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‘Forgetting Sarah Marshall’ is a Can’t Miss film

Jason Segel stars in "Forgetting Sarah Marshall,' MTV shows life at a high-school paper in "The Paper" and a new collection of Frank Sinatra songs from movies has been released.
/ Source: contributor


Do you think Judd Apatow ever gets any sleep? Does he just stay up all night, sit at his computer, write and giggle to himself, taking the occasional respite to count his profits from his comedy mill? Well, here we go again. “Forgetting Sarah Marshall” is the latest, although Apatow is a producer on this one, with star Jason Segel penning the screenplay. Segel plays Peter Bretter, a musician who gets dumped by blonde TV hottie Ms. Marshall (Kirsten Bell). But when he goes to Oahu to rest and allow his ripped-out heart to mend, he discovers she’s there with her rocker boyfriend. Laughs ensue. Actually, this is one of the best reviewed comedies in years, which means more money — and more sleepless nights — for Apatow. (Universal Pictures, opens Friday)


I don’t recall that the competition to be editor-in-chief of my high-school newspaper was especially fierce. The debate for the top job went something like this: “I don’t want it. You take it.” “I’m not doing it. You do it.” Back and forth, until one sucker got saddled with the task. Not so at Cypress Bay High School. There the students are a lot more energized and idealistic. They have dreams of someday working at one of America’s great newspapers, where they will be either bought out or laid off. This week, with the premiere of “The Paper,” MTV takes a look at these kids as they battle it out for the honor of becoming top editor of The Circuit. Hmmm. Reality show producers finally discover the newspaper business. You knew they’d hit bottom eventually. Just kidding. A little gallows humor. (MTV, Monday, 10:30 p.m.)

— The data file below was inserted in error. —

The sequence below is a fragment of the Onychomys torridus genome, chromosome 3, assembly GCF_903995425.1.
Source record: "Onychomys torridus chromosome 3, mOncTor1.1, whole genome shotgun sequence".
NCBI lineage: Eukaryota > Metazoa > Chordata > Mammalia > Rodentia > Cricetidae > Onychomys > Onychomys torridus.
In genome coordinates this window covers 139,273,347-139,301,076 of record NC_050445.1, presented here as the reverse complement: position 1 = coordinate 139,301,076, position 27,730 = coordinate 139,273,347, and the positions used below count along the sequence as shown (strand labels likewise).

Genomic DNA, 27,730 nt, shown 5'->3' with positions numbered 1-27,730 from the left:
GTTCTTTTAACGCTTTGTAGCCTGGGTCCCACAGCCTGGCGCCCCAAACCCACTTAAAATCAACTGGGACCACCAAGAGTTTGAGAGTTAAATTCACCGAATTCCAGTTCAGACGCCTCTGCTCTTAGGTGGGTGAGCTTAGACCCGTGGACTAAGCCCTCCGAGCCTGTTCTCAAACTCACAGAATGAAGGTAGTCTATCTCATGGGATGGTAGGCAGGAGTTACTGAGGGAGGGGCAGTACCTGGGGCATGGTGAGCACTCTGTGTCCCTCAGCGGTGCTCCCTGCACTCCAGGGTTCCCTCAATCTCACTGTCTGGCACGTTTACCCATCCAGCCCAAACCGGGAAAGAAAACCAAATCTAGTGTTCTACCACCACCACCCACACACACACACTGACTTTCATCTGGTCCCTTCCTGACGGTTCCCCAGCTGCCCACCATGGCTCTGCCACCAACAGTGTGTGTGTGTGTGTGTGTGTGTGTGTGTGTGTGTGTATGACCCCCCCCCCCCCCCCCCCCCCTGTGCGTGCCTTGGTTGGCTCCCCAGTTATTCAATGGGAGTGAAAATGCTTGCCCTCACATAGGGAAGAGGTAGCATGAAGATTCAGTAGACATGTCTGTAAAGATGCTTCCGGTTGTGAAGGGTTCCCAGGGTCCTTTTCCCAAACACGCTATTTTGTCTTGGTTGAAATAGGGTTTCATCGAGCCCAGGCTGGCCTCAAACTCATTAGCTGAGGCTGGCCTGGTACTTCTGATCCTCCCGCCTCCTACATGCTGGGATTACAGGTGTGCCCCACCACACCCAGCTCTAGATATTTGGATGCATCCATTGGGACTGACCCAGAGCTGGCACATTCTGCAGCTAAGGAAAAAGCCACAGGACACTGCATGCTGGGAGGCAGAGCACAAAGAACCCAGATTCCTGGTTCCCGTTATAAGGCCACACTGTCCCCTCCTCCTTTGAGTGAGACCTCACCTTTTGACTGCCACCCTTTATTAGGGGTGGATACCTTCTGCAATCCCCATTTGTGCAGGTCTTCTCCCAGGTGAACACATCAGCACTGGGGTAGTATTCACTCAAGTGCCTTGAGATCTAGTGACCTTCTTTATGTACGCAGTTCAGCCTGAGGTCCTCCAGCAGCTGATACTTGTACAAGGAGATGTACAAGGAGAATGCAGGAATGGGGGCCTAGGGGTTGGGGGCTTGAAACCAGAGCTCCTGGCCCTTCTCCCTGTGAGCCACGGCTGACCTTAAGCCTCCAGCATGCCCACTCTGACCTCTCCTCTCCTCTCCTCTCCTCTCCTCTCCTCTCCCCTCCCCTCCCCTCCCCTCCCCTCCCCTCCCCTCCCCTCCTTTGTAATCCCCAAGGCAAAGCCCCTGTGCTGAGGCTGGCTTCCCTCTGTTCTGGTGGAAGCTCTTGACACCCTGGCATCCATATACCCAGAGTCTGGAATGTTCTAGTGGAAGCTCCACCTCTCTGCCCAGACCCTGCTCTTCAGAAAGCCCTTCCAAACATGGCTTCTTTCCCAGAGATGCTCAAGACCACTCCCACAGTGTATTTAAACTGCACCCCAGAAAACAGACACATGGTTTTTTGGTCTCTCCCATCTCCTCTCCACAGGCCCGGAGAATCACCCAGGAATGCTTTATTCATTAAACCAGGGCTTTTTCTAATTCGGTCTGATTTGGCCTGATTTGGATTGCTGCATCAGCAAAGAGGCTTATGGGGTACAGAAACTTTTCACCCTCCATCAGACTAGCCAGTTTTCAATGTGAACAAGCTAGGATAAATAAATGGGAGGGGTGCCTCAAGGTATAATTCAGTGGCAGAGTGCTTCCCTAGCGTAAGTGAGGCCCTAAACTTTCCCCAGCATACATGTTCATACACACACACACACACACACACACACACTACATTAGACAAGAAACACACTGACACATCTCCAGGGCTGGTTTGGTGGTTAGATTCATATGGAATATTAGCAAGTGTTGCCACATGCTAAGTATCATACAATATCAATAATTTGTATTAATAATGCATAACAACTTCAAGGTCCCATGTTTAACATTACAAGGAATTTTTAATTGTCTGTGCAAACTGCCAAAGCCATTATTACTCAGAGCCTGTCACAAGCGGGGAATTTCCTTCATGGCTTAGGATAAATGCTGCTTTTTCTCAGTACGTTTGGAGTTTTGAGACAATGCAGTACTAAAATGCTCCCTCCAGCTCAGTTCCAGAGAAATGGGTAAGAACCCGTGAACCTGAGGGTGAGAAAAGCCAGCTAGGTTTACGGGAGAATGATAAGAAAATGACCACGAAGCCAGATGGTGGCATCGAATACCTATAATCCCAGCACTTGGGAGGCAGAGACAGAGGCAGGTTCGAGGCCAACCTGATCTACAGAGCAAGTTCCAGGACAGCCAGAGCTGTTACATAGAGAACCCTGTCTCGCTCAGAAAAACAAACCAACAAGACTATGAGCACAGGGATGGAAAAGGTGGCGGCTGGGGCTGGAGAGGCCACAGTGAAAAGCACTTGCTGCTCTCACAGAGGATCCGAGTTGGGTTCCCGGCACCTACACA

No job is safe. These days it is not uncommon for a chairman of the board to be ousted because stockholders are unhappy with his performance. He is sent packing, along with a multi-million-dollar golden parachute. But there is one chairman of the board who never had to worry about his title. That would be Mr. Frank Sinatra. He had the job not just for life, but for all eternity. And he’s still at it, almost 10 years after his death. “At the Movies” is a collection of 20 classic songs from 15 pictures. Some of the highlights include “The Lady Is a Tramp” and “I Could Write a Book” from “Pal Joey” and “(Love Is) the Tender Trap” from “The Tender Trap.” The anniversary of his passing is May 14. “From Here to Eternity” might be a good place to start in remembrance. (Capitol)


You know those life-sized blowup sex dolls? I’m not suggesting you know in the sense that you have one. But you’ve probably seen them in one of those magazines at work. You know the magazines I’m talking about. Anyway, imagine a guy who not only has one, but who brings it around town and treats it like an actual girlfriend. Such is the premise of “Lars and the Real Girl,” an unusual but charming comedy written by Nancy Oliver (“Six Feet Under”), starring Ryan Gosling as the man with the inflatable dream girl. “Lars” is out on DVD this week with only a mere dab of extras that includes a deleted scene and a featurette called “The Real Story of Lars and the Real Girl.” (MGM Home Video)


Penguin Press

Bin Laden is a name that stirs a reaction. If, for instance, your name is bin Laden and you show your ID at the airport, you might be directed by security to a “lounge” for a chat and a cavity search. But of course, there are other bin Ladens in the world besides the tall, bearded dirt bag currently huddled in a cave somewhere. “The Bin Ladens” by Pulitzer Prize winner Steve Coll is an examination of the clan with the now-notorious moniker, focusing on patriarch Mohamed as he built a construction empire in Saudi Arabia that eventually extended to holdings in the U.S. He eventually fathered at least 54 children by numerous wives, but only one is known the world over. Coll contrasts the rise of the legitimate bin Laden empire with the growing religious fanaticism of son Osama. The result is a revealing look at the cultures of Saudi Arabia and America, worlds apart but intertwined through commerce, ambition and tragedy. (Penguin Press)